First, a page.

Optoelectronic tweezers (OET) (A new tool to manipulate biological cells and microscopic particles by direct optical images)

Researchers: Aaron T. Ohta, Arash Jamshidi, Hsan-Yin Hsu, Justin K. Valley, Steven L. Neale

Funding Agencies: NIH, DARPA, NASA through CMISE

Figure 1: Device structure used in optoelectronic tweezers (OET). Liquid that contains microscopic particles is sandwiched between the top ITO glass and the bottom photosensitive surface consisting of ITO-coated glass topped with multiple featureless layers: heavily doped a-Si:H, undoped a-Si:H, and silicon nitride. The top and bottom surfaces are biased with an AC electric signal. The illumination source is an LED operating at a wavelength of 625 nm (Lumileds, Luxeon Star/O). The optical images shown on the digital micromirror display (DMD) are focused onto the photosensitive surface and create the non-uniform electric field for DEP manipulation.

The goal of this project is to develop a non-invasive, low-power, parallel optical manipulation tool for
trapping, transporting, and sorting cells, microparticles, and nanoparticles. Optoelectronic tweezers (OET) enables optically-controlled cellular manipulation with optical power densities 100,000 times less than optical tweezers. The low power requirement enables the use of direct imaging and incoherent light (from a single LED or a halogen lamp) to create optical manipulation patterns in real-time. We have successfully used a digital micromirror display (DMD) spatial light modulator and an LED to create 15,000 individually addressable optical traps over an area of 1.3 mm x 1.0 mm. The OET can be combined with microvision tools to perform particle or cell sorting based on luminescence, size, texture or other visual attributes of the particles.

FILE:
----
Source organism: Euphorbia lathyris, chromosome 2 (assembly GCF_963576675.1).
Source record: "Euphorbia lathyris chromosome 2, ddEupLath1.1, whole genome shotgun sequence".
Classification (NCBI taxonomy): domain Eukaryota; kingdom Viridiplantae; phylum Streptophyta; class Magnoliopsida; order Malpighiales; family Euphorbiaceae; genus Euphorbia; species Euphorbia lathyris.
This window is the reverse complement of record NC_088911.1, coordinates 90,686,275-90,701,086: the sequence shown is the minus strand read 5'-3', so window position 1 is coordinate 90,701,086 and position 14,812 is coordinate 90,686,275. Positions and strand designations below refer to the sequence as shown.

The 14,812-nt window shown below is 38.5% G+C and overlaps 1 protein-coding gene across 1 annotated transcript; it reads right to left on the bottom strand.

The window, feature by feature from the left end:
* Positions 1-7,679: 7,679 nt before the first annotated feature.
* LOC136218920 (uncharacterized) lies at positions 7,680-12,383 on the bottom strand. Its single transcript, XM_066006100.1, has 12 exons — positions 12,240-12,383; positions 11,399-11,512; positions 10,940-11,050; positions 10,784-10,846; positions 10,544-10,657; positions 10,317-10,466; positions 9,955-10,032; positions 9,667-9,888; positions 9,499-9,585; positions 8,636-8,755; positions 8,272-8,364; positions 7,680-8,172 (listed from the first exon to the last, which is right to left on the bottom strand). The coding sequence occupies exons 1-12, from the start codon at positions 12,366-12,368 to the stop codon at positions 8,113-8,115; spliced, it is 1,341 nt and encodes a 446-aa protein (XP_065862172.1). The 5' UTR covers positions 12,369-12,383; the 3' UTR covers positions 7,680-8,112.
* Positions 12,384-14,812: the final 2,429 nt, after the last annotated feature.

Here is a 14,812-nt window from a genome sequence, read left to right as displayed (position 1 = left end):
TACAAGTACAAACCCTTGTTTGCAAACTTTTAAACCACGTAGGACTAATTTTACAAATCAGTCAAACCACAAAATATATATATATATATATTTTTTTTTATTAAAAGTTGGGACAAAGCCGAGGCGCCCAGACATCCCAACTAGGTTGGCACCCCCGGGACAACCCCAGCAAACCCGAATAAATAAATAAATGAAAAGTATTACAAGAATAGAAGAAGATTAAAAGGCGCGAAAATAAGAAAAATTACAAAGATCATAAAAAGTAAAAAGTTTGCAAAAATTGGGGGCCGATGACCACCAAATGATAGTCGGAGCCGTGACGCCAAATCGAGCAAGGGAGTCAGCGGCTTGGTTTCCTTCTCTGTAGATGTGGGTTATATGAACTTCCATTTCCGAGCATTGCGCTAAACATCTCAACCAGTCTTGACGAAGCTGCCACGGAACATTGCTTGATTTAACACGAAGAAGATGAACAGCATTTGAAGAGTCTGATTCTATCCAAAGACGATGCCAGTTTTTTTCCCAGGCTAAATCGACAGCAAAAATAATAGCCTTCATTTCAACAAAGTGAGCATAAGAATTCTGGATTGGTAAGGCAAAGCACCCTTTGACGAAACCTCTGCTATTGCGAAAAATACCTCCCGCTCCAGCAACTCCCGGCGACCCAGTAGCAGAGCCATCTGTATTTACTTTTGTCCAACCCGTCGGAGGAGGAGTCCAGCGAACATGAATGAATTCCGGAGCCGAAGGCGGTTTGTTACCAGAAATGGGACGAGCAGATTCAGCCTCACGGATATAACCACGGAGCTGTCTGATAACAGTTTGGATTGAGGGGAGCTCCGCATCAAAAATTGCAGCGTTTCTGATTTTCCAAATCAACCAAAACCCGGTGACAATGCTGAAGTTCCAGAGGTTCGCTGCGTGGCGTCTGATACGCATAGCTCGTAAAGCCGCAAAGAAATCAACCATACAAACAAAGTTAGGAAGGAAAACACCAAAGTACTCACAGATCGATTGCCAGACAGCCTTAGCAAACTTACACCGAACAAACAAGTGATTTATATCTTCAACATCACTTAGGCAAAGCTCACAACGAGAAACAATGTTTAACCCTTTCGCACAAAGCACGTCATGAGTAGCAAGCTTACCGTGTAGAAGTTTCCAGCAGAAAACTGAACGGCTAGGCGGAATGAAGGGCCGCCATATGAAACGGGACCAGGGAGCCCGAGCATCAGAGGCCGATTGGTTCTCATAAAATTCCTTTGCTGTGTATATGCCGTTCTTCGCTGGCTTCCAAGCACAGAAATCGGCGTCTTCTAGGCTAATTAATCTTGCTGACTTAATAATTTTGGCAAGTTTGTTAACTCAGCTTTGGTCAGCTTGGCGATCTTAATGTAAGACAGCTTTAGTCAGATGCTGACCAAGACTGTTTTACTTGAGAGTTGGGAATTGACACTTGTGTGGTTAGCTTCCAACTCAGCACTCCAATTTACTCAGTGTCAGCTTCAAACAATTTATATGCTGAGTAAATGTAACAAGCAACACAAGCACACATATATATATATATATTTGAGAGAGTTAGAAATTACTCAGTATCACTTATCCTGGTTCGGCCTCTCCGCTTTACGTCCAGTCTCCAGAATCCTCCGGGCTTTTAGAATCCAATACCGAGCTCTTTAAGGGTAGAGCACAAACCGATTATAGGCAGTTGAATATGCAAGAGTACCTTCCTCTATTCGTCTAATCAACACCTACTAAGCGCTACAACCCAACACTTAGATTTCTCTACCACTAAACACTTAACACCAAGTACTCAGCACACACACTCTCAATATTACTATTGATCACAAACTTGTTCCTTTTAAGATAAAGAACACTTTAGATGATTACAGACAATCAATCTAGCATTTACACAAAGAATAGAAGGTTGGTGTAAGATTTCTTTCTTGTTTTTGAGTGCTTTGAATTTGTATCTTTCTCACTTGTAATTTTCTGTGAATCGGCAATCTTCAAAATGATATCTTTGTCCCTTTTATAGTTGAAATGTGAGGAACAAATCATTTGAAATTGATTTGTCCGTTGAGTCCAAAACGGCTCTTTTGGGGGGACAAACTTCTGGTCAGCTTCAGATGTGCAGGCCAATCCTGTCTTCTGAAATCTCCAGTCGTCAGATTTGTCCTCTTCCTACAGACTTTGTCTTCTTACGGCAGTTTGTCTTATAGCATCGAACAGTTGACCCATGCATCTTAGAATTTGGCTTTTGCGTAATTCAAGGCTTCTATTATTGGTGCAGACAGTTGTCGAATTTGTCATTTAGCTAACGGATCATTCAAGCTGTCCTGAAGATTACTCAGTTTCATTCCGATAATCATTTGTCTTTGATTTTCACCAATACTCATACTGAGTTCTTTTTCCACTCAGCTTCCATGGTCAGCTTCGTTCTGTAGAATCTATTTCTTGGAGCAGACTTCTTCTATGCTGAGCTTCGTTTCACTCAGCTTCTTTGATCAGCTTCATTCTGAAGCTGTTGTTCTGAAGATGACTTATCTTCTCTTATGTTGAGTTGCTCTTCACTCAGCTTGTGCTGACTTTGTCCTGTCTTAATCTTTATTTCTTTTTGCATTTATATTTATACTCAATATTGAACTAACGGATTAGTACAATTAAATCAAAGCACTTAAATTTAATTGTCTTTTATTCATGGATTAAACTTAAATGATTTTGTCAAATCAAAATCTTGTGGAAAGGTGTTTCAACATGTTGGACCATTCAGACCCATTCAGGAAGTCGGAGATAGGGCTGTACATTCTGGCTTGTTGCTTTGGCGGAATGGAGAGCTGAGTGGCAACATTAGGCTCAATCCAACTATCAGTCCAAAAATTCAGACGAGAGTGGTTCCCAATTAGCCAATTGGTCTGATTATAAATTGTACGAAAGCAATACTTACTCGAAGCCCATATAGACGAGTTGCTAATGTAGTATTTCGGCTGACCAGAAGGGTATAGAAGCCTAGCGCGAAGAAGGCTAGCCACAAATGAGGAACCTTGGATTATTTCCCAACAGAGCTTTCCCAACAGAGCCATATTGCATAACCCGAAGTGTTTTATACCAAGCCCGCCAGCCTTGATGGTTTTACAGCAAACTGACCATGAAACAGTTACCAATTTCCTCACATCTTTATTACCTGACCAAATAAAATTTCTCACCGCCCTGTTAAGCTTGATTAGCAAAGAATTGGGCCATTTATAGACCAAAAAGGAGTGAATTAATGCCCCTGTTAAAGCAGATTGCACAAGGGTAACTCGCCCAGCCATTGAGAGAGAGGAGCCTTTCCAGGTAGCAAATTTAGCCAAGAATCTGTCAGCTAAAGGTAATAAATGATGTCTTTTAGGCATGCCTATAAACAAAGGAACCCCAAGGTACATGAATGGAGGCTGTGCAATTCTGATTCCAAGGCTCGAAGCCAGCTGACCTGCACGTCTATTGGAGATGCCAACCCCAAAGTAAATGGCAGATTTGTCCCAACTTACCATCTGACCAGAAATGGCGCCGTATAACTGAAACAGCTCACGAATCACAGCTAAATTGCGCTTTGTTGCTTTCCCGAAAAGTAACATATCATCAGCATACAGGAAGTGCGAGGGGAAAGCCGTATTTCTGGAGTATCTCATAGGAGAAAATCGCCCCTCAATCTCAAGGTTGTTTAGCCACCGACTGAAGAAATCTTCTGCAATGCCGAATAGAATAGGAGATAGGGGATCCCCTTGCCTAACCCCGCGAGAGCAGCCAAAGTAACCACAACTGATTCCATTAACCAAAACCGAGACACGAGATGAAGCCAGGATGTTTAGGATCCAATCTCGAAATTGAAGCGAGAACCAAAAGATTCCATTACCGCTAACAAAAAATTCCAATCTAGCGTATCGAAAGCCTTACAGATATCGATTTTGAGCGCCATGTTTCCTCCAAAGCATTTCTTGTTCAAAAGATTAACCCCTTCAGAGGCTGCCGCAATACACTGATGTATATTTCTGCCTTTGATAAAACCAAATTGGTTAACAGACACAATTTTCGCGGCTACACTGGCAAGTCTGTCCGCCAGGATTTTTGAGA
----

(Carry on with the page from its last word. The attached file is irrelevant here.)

The working principle behind optoelectronic tweezers is light-induced dielectrophoresis. A photosensitive device layer forms “virtual electrodes” upon exposure to light, creating non uniformities in an applied electric field (Fig. 1). The non-uniform electric field gives rise to a force known as dielectrophoresis: micro- and nanoparticles move as a result of the non-uniformities in the electric field imparting unequal forces on the induced dipole of the particle.


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